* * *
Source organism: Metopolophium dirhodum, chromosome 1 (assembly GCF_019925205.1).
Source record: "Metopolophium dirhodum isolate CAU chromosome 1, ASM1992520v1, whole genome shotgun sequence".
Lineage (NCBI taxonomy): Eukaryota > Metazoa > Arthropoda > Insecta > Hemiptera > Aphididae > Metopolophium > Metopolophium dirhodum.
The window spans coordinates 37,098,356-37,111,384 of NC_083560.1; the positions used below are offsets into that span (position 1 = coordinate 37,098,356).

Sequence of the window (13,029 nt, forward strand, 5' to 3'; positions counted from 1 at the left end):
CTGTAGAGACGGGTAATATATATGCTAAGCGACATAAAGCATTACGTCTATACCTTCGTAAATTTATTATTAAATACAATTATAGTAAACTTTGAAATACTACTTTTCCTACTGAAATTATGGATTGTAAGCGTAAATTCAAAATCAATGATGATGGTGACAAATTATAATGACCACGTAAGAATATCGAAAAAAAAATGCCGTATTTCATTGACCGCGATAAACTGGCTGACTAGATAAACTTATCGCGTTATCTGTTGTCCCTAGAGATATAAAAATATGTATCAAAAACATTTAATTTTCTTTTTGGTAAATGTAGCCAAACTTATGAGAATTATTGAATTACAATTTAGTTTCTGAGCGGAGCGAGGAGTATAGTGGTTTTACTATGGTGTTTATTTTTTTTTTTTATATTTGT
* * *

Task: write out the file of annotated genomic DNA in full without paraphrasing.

Source organism: Metopolophium dirhodum, chromosome 1 (assembly GCF_019925205.1).
Source record: "Metopolophium dirhodum isolate CAU chromosome 1, ASM1992520v1, whole genome shotgun sequence".
Lineage (NCBI taxonomy): Eukaryota > Metazoa > Arthropoda > Insecta > Hemiptera > Aphididae > Metopolophium > Metopolophium dirhodum.
The window spans coordinates 37,098,356-37,111,384 of NC_083560.1; the positions used below are offsets into that span (position 1 = coordinate 37,098,356).

Sequence of the window (13,029 nt, forward strand, 5' to 3'; positions counted from 1 at the left end):
CTGTAGAGACGGGTAATATATATGCTAAGCGACATAAAGCATTACGTCTATACCTTCGTAAATTTATTATTAAATACAATTATAGTAAACTTTGAAATACTACTTTTCCTACTGAAATTATGGATTGTAAGCGTAAATTCAAAATCAATGATGATGGTGACAAATTATAATGACCACGTAAGAATATCGAAAAAAAAATGCCGTATTTCATTGACCGCGATAAACTGGCTGACTAGATAAACTTATCGCGTTATCTGTTGTCCCTAGAGATATAAAAATATGTATCAAAAACATTTAATTTTCTTTTTGGTAAATGTAGCCAAACTTATGAGAATTATTGAATTACAATTTAGTTTCTGAGCGGAGCGAGGAGTATAGTGGTTTTACTATGGTGTTTATTTTTTTTTTTTATATTTGT